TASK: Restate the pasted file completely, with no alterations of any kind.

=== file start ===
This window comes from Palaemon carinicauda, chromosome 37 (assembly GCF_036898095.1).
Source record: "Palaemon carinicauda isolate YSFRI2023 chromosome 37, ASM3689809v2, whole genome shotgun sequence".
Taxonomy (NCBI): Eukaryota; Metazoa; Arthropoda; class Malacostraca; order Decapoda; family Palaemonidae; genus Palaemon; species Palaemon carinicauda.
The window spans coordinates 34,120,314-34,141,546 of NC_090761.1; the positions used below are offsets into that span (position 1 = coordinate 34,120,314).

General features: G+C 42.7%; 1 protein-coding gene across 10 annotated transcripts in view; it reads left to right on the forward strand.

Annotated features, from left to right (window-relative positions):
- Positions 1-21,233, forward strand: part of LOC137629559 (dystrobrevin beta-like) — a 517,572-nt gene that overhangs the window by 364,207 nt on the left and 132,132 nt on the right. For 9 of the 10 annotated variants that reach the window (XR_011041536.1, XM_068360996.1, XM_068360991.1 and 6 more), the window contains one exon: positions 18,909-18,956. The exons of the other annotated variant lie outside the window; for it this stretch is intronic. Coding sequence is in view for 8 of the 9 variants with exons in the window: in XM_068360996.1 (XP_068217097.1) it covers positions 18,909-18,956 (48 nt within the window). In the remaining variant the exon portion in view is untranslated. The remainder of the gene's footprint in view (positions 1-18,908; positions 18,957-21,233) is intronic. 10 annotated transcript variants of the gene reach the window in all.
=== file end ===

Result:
This window comes from Palaemon carinicauda, chromosome 37 (assembly GCF_036898095.1).
Source record: "Palaemon carinicauda isolate YSFRI2023 chromosome 37, ASM3689809v2, whole genome shotgun sequence".
Taxonomy (NCBI): Eukaryota; Metazoa; Arthropoda; class Malacostraca; order Decapoda; family Palaemonidae; genus Palaemon; species Palaemon carinicauda.
The window spans coordinates 34,120,314-34,141,546 of NC_090761.1; the positions used below are offsets into that span (position 1 = coordinate 34,120,314).

General features: G+C 42.7%; 1 protein-coding gene across 10 annotated transcripts in view; it reads left to right on the forward strand.

Annotated features, from left to right (window-relative positions):
- Positions 1-21,233, forward strand: part of LOC137629559 (dystrobrevin beta-like) — a 517,572-nt gene that overhangs the window by 364,207 nt on the left and 132,132 nt on the right. For 9 of the 10 annotated variants that reach the window (XR_011041536.1, XM_068360996.1, XM_068360991.1 and 6 more), the window contains one exon: positions 18,909-18,956. The exons of the other annotated variant lie outside the window; for it this stretch is intronic. Coding sequence is in view for 8 of the 9 variants with exons in the window: in XM_068360996.1 (XP_068217097.1) it covers positions 18,909-18,956 (48 nt within the window). In the remaining variant the exon portion in view is untranslated. The remainder of the gene's footprint in view (positions 1-18,908; positions 18,957-21,233) is intronic. 10 annotated transcript variants of the gene reach the window in all.